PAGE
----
“My dad came home one night and was shocked to see me reading,” one student, Josh Nutter said, adding with a laugh. “He wasn’t sure that I was his son.”
Every good English teacher knows that reading and writing go hand-in-hand. While the Wiki site for the class has links to appropriate YouTube videos, news articles and other required reading, its primary function is to serve as a venue for student writing. Interspersed among pictures of students and the things they like are their originally written summaries of what they’ve read, people they’ve met and places they’ve been; student-to-student-to-teacher dialogues, including questions about the content; blogs; resumes; research papers (May 2008 topics included underwater welding, pediatrics and restaurant ownership) and more.
“In other classes, we had to memorize what an adjective was and how to break down a sentence; I never understood why that was important,” student Ryan Lawrence said. “In this class, we’re using adjectives in sentences but we don’t sit around and talk about them. It makes more sense.”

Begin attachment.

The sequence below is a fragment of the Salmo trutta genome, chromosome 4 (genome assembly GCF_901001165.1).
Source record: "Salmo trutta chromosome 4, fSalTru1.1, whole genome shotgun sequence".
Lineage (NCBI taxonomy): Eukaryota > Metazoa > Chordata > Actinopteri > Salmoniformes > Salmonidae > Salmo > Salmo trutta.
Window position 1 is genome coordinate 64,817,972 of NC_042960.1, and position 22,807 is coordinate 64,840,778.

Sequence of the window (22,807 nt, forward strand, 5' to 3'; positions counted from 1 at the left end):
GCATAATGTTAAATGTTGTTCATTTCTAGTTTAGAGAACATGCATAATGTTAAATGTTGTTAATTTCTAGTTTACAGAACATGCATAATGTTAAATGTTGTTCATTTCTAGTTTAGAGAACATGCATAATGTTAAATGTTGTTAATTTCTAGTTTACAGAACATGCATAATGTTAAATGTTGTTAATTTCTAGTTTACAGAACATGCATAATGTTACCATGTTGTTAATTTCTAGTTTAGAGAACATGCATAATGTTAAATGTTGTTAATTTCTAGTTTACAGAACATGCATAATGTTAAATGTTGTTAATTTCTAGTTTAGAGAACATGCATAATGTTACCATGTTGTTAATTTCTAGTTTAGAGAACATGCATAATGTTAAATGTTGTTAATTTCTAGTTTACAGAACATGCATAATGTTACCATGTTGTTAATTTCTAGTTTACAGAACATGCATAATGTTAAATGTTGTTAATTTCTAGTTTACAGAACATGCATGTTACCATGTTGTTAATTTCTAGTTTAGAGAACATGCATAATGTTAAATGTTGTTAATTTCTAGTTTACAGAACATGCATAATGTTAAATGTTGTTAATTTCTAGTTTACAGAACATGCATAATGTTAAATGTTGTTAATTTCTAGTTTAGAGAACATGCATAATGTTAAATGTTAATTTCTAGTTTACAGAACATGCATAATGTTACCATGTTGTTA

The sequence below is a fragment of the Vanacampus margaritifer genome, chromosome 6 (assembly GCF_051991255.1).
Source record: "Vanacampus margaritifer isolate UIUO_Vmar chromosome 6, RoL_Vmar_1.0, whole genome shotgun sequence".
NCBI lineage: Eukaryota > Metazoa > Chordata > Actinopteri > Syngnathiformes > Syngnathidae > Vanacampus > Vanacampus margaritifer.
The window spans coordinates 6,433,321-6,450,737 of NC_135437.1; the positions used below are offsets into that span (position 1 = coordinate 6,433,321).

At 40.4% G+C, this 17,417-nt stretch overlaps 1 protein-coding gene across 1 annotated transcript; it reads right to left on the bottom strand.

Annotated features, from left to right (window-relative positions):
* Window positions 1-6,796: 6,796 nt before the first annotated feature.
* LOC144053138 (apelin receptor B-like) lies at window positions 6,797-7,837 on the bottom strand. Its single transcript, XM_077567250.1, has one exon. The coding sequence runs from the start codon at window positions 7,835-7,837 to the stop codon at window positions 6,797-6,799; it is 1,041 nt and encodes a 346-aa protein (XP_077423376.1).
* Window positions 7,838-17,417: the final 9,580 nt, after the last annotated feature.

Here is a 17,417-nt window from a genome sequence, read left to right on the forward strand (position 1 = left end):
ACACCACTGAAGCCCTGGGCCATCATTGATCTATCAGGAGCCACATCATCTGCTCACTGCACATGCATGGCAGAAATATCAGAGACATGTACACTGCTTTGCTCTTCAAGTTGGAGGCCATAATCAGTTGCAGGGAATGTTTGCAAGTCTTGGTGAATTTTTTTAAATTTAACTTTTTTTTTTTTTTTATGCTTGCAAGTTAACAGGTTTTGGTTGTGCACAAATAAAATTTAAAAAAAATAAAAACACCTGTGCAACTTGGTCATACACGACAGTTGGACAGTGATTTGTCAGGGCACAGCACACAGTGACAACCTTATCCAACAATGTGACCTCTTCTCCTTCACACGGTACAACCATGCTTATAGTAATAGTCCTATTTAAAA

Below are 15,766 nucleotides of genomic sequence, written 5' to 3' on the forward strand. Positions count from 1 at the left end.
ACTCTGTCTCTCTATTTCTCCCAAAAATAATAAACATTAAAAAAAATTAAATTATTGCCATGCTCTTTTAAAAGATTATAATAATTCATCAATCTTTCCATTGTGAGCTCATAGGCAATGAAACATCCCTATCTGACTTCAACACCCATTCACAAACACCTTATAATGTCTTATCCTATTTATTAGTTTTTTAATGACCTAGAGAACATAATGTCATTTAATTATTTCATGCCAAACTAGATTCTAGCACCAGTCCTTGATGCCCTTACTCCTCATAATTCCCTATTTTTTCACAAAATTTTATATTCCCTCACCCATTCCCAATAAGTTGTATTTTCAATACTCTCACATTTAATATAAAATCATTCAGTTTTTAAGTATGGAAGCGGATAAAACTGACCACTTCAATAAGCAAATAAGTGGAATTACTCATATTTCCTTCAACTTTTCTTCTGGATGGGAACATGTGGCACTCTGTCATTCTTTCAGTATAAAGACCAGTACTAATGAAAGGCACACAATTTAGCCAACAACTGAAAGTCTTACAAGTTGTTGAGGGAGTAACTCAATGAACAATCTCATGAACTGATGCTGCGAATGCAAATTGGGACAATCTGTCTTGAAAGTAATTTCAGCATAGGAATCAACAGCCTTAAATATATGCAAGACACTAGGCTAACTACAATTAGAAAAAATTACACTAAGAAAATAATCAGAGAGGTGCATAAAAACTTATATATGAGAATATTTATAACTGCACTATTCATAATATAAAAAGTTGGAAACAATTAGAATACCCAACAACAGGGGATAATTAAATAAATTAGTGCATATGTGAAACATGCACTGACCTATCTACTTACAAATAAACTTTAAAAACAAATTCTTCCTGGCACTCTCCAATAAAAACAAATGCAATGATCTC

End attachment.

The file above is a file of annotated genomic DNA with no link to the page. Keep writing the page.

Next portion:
In a blog dialogue in May, students provided anecdotal testimony to their English learning method. They said they liked the immediate response from a teacher and other classmates. They said they can see how English is important. Some of their comments are:
- My spelling and grammar did get better the more I was responding to the blogs.
- Doing projects on Wikispace helped me read and follow directions better.
- When we are not here (absent from class), we can still keep up and know what’s going on through the Wiki.